Doctor Who's Narratives on Race Have Improved — But Have a Long Way to Go
One of the most captivating tropes in the history of storytelling is time travel. This is, no doubt, why the British television series Doctor Who has held people’s interest through its 50+ year run. Exploring the great unlimited possibilities of the future, escaping to a world better than your current reality, or seeing history unfold for yourself in real-time are ideas that are fun to ponder. But these ideas are usually more complicated for people of color, particularly for Black people in western culture. What does it really mean to be a Black person in an English village in 1913, to be the only Black person on a cargo ship in the future hurtling towards the sun, or for a Black person to encounter another life form they’ve never seen before?
Fan-boys and girls — usually of a fairer complexion — will say that shows such as Doctor Who are just fun romps through time. “It’s not that serious.” “Why can’t we just sit back and enjoy it?” In a story where random characters explore time, and are simply solving the mystery at hand, sure we can enjoy it. The simpler plot points of The Ninth Doctor’s run are some of my favorites. It is certainly easier to watch a straightforward adventure in which everybody lives, rather than contending with the heavy ideas of racism, systemic injustice, representation, etc.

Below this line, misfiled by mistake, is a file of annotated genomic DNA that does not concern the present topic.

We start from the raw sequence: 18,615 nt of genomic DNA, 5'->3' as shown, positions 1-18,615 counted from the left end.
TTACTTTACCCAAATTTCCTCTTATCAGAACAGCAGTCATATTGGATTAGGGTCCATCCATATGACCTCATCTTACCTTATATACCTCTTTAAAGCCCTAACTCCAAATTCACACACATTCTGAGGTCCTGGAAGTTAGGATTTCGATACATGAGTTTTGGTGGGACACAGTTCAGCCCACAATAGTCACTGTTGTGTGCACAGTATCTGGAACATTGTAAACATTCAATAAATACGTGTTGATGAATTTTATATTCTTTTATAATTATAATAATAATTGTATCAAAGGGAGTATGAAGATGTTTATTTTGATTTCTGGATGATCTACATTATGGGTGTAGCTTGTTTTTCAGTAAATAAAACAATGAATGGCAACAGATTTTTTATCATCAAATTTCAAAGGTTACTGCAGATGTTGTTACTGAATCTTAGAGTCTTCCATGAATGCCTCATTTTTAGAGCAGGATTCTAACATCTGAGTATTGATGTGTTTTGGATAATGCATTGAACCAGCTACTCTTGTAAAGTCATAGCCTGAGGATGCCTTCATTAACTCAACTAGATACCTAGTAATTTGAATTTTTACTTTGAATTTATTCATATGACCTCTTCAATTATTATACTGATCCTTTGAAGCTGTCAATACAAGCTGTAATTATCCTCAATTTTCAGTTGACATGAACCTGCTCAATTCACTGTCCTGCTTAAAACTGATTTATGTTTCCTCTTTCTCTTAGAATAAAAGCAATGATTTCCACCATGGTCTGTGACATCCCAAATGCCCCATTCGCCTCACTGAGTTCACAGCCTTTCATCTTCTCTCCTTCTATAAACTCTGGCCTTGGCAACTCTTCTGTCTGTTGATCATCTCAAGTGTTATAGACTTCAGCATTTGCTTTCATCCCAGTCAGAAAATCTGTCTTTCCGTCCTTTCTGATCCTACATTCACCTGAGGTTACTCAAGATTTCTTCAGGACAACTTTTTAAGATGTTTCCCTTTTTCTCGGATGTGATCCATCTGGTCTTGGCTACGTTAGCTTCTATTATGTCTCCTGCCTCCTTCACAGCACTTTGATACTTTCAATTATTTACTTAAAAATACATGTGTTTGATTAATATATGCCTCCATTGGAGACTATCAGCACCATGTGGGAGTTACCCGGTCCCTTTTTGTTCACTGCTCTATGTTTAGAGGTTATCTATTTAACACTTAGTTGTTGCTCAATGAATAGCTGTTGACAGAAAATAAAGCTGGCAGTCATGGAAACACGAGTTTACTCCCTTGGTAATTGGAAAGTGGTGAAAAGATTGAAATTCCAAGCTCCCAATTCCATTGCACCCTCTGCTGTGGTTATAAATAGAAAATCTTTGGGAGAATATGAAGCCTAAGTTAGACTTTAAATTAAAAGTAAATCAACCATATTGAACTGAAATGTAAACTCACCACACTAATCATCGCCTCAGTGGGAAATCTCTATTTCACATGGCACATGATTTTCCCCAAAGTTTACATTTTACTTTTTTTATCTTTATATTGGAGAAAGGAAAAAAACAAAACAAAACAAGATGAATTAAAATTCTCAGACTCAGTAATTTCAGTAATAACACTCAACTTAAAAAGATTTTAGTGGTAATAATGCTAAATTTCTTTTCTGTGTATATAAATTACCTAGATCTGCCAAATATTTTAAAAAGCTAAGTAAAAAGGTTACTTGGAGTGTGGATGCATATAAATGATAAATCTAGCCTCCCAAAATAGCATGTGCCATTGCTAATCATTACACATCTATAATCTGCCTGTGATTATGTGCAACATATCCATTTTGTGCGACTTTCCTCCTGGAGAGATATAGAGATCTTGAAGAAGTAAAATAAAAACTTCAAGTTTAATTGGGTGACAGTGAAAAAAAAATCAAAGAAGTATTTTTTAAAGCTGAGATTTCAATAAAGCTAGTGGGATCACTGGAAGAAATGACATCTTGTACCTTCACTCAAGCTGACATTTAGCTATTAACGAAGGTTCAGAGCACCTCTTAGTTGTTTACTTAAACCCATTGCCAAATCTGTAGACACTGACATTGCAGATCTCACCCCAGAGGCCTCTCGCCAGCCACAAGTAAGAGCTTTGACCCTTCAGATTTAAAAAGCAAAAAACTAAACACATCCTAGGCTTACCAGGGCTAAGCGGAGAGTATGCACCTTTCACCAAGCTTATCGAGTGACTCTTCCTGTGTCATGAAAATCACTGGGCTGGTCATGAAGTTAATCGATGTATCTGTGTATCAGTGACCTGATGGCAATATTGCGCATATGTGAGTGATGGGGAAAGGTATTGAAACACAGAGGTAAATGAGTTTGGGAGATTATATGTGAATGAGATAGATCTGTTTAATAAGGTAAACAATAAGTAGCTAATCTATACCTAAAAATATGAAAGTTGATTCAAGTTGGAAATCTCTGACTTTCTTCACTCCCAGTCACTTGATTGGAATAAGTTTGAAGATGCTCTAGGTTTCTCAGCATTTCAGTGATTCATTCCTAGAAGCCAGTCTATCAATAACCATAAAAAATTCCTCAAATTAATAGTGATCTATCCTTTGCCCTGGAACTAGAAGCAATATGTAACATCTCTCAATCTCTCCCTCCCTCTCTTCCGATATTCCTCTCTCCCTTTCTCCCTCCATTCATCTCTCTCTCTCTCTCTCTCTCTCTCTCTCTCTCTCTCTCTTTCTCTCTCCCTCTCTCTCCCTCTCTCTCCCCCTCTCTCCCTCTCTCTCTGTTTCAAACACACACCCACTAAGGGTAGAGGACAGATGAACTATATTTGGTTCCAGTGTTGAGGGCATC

However, New Who has rarely been just about solving the mystery at hand, which creates a different viewing experience. In the canon, the writers have explored narratives surrounding homosexuality (Madam Vastra and Jenny), sexism (“The Idiot’s Lantern,” “Silence in the Library/Forest of the Dead”), sexual fluidity (Captain Jack Harkness), colonization (most recently “The Empress of Mars”), interspecies slavery (“The Planet of the Ood”), and more. All were often told with skeptics built into the plot. The show tells these nuanced stories, interwoven with the Earth and history we, the audience, understand. The show should assume that our understanding of that history will influence how we view the story.